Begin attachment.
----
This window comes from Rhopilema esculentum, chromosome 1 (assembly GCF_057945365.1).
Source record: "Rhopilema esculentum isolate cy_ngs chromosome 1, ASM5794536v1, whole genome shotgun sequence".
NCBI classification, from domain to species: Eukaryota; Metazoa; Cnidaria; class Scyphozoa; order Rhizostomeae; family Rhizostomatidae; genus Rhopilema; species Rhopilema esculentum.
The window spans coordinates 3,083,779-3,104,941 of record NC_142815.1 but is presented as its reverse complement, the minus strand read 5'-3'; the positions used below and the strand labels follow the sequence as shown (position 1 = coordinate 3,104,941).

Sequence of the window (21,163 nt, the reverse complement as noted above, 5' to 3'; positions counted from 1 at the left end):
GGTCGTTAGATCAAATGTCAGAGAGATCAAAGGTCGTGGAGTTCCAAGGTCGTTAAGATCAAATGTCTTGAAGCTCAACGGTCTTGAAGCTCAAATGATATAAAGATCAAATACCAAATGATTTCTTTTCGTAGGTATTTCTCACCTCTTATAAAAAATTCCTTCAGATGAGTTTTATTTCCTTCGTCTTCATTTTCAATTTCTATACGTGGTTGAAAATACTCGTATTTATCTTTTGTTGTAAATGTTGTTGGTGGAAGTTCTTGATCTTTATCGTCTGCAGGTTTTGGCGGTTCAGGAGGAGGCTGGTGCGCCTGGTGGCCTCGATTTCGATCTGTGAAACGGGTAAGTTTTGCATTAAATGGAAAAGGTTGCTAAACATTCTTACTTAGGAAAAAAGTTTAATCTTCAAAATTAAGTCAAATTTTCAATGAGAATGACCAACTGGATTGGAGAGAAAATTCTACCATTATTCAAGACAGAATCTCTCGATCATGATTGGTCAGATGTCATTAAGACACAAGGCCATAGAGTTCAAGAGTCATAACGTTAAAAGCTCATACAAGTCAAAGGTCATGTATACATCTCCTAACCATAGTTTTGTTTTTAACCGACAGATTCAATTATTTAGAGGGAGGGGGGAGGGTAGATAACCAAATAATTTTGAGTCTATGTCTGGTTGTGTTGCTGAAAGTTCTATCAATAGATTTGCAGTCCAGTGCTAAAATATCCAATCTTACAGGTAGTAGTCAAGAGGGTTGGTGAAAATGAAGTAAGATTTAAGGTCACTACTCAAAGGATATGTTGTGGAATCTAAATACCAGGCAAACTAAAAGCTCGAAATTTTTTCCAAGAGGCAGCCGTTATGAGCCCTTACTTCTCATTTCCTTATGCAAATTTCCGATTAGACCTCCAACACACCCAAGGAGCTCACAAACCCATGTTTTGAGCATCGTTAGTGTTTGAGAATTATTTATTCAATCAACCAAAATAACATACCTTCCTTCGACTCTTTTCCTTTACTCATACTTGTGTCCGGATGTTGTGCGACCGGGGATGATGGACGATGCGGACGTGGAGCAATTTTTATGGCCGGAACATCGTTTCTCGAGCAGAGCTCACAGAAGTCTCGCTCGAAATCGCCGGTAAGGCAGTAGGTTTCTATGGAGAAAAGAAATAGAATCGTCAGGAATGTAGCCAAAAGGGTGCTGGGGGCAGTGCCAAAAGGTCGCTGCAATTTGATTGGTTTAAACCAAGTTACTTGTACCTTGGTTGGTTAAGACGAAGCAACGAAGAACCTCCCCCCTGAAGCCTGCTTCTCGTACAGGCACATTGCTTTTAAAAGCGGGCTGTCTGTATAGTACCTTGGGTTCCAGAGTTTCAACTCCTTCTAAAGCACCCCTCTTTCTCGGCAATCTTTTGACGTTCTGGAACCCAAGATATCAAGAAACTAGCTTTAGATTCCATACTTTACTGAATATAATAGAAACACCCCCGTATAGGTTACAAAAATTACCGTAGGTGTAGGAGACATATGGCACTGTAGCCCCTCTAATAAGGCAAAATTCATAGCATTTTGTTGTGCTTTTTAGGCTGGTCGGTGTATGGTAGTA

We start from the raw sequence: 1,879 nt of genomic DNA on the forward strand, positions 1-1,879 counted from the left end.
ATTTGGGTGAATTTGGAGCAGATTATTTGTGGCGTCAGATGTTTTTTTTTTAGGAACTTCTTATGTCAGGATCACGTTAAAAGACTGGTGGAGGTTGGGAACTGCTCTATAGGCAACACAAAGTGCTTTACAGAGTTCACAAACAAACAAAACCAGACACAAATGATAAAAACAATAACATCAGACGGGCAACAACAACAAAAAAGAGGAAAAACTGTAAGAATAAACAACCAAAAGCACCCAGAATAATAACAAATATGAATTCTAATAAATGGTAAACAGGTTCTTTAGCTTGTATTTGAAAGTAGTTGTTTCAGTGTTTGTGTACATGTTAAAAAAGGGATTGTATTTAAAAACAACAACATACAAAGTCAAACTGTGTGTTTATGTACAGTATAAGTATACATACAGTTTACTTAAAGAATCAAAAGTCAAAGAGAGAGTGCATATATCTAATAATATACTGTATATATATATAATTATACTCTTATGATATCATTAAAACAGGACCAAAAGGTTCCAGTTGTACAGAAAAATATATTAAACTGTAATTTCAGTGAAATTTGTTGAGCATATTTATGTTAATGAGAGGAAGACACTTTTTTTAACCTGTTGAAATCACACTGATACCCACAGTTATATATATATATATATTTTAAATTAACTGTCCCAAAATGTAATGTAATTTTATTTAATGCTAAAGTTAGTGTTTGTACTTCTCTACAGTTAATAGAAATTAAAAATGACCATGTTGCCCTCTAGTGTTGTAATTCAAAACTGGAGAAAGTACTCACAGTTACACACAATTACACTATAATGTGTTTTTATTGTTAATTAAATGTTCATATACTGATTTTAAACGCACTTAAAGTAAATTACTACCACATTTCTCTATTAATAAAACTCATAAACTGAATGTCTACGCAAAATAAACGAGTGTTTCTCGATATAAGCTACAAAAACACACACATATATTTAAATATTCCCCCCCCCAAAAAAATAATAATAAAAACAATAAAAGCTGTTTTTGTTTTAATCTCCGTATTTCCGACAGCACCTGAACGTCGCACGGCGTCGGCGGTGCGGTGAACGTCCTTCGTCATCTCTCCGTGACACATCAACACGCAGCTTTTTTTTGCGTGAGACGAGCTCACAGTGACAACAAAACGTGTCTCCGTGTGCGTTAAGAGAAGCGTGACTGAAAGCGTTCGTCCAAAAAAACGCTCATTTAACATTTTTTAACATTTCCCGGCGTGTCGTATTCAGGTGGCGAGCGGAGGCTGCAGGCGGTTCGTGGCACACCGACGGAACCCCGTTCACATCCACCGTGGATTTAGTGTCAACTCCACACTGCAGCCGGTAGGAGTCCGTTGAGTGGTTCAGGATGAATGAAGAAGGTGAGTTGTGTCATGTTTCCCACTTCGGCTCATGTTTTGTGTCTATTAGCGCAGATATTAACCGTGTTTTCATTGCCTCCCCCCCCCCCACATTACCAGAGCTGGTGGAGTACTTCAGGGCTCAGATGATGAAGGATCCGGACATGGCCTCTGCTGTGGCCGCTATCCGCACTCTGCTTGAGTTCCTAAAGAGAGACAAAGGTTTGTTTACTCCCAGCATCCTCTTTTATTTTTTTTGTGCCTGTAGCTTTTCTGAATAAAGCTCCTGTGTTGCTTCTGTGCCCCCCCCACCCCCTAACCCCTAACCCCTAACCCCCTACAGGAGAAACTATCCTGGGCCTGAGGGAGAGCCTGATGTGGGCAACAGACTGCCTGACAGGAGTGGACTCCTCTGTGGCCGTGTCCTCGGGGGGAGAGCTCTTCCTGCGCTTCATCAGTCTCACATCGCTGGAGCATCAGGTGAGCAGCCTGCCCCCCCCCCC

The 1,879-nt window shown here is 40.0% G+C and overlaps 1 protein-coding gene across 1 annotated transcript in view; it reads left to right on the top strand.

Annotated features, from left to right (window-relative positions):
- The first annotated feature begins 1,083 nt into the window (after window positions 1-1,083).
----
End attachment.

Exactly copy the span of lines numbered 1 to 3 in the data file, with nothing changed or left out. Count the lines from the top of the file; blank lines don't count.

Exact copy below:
This window comes from Rhopilema esculentum, chromosome 1 (assembly GCF_057945365.1).
Source record: "Rhopilema esculentum isolate cy_ngs chromosome 1, ASM5794536v1, whole genome shotgun sequence".
NCBI classification, from domain to species: Eukaryota; Metazoa; Cnidaria; class Scyphozoa; order Rhizostomeae; family Rhizostomatidae; genus Rhopilema; species Rhopilema esculentum.